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7 Non-Vegan Ingredients in Most Eyeshadows (And What We Use Instead)

7 Non-Vegan Ingredients in Most Eyeshadows (And What We Use Instead)

April 29, 2019

As a vegan brand, we ban all animal-derived ingredients from our products. We know from experience that you do not need animal products to create super- pigmented, luxuriously indulgent cosmetics. In fact, let's be real - there is nothing glam or luxurious about animal by-products. Not a thing.


With all the buzz around vegan cosmetics, it may seem like all your fave makeup items are probably vegan. Because really, what animal product could you possibly need in your eyeshadow? While it’s true, vegan options are growing (by 175% in the last 5 years according to GNPD), the truth is, animal by-products are still very common in cosmetics.

Keep reading for the top 7 animal-products you may find in your average eyeshadow, plus:

  • Vegan alternatives that serve the same purpose + what we use.
  • How to tell if a product is vegan.
  • Why companies are still using animal products.
  • What you can do to help the cause.


1. Carmine

Carmine is a vibrant red pigment obtained from crushing up female cochineal insects (beetles). It’s used to add bright red coloring to eye makeup, lipsticks, and nail polish.

Also known as: Carminic Acid, Cochineal, Crimson Lake, CI 75470, E120.

Vegan alternatives: Iron Oxides, Fruit and Vegetable Dyes.

What we use: Crystal infusions! Our palettes get their saturated shades from a variety of different crystal and gemstones powders:


We also use synthetic Iron Oxides as colorants. We choose synthetic in this case to avoid heavy metals present in natural Iron Oxides. 

2. Glycerin

Derived from animal fats, Glycerin is used as a skin softener/smoother in cosmetics and skincare. It’s one of the most commonly used ingredients in personal care products.

Also known as + derivatives: Ethylhexylglycerin, Glycerides, Glyceryls, Glycreth-26, Polyglycerol.

Vegan alternatives: Coconut Oil or Soya Oil. Plant-derived versions may also be labeled as simply ‘Glycerin’ so your best bet is to contact the company or look for a certified vegan label.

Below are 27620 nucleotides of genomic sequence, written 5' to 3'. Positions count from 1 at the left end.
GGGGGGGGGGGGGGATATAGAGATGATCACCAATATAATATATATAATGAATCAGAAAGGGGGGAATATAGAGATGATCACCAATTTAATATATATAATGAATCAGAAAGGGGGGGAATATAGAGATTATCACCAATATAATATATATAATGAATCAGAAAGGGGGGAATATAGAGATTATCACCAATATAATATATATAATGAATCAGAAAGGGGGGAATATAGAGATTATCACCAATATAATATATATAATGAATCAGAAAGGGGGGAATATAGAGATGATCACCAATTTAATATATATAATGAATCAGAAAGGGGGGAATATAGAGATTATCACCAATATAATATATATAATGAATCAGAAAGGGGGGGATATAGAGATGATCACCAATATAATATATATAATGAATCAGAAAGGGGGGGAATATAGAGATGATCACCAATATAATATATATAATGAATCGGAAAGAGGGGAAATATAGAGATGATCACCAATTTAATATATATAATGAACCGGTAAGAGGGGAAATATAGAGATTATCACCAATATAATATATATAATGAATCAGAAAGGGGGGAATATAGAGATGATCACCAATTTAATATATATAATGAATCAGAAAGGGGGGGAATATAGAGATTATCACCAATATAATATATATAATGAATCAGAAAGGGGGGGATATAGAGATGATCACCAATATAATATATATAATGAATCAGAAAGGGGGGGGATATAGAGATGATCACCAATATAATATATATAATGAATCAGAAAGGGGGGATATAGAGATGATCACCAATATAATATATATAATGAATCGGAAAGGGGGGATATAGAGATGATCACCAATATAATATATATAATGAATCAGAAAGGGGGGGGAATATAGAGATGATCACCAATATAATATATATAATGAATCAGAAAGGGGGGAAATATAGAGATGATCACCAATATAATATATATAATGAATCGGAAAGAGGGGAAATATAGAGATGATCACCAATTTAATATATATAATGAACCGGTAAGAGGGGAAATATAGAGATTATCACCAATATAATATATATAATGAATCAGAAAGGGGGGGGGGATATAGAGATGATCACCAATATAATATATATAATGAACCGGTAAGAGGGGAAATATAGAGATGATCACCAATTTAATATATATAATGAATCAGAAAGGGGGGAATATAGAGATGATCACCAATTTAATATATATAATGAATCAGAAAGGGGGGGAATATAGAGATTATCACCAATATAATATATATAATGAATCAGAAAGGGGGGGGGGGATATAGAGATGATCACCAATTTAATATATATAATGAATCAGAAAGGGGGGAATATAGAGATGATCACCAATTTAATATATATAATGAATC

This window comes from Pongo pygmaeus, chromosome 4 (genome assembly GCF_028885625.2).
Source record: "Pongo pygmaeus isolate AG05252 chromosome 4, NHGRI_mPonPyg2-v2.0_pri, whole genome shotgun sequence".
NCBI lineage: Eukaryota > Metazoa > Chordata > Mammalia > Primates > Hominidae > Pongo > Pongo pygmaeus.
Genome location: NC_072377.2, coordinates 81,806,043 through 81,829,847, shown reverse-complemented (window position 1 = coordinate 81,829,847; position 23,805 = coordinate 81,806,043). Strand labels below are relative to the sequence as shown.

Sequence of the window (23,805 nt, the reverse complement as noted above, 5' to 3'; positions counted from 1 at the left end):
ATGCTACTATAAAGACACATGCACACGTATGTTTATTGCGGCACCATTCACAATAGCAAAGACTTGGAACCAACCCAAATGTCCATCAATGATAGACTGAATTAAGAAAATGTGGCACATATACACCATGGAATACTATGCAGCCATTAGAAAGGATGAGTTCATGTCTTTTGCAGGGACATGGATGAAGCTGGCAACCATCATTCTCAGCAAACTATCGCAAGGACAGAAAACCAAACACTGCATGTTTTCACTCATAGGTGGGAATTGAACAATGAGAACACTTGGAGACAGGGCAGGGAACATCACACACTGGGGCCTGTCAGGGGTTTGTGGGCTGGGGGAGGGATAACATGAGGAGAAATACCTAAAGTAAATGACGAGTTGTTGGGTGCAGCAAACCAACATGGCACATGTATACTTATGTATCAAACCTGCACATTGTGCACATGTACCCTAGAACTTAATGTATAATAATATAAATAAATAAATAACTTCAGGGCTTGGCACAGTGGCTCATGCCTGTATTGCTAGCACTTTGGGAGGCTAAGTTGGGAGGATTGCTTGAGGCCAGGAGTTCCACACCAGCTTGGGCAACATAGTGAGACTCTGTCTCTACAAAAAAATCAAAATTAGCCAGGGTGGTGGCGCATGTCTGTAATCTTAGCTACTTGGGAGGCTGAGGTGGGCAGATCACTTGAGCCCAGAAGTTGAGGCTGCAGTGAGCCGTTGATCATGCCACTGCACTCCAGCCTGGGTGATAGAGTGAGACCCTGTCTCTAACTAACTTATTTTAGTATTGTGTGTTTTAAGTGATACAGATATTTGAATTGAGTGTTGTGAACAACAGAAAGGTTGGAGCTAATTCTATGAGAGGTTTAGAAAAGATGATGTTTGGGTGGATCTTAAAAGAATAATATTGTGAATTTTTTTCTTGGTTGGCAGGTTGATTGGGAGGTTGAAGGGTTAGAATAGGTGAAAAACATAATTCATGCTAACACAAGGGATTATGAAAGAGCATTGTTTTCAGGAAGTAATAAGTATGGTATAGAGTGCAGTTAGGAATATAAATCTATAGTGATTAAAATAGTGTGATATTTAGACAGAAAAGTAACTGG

What we use: Organic & fair trade Coconut Oil & organic & fair-trade Shea Butter.

3. Tallow

Very common in eyeshadows, foundation, and lipstick, Tallow is fatty tissue from cows or sheep. It is used as a skin conditioner and stabilizer.

Also known as + derivatives: Sodium Tallowate, Tallow Imidazoline, Tallow Acid, Tallow Amide, Tallow Amine, Talloweth-6, Tallow Glycerides.

Vegan alternatives: Vegetable tallow, Japan tallow, Paraffin, Ceresin.

What we use: Ethylhexyl Stearate

4. Guanine

Guanine is derived from the scales of fish; it’s what gives them their shimmery appearance. It’s used in shadows, blush, highlighters, and bronzers for the same iridescent effect.   

Also known as: Pearl Essence or CI75170.

Vegan alternatives: Mica, Rayon, Bronze Powder, certain legumes, or Synthetic Pearl.

What we use for shine in our shadows: Crystal Infusions, Bronze Powder, and Synthetic Mica. Our crystal infusions are our unique secret for the light-reflective effect in all our shadows. We choose synthetic mica because of the rampant child-labor trade in mica mining. Stay tuned for a full blog on this topic later.

5. Squalene

Derived from shark liver oil, Squalene is used as a moisturizing agent. It's found in eye makeup, hair products, foundations, lipstick, sunscreen, body powders, and skin care products.

Also known as + Derivatives: Shark Liver Oil, Squalane. 

Vegan alternatives: Plant-based oils like Olive Oil or Rice Bran Oil. 

Both Squalene and Squalane can be plant or animal-derived but may not be specified, so again - watch out for a vegan certification. 

What we use: Organic & fair-trade Shea Butter.

6. Caprylic acid

Caprylic acid is a fatty acid found in the milk of some animals. It serves as an antimicrobial and antifungal agent, essentially helping to preserve a product.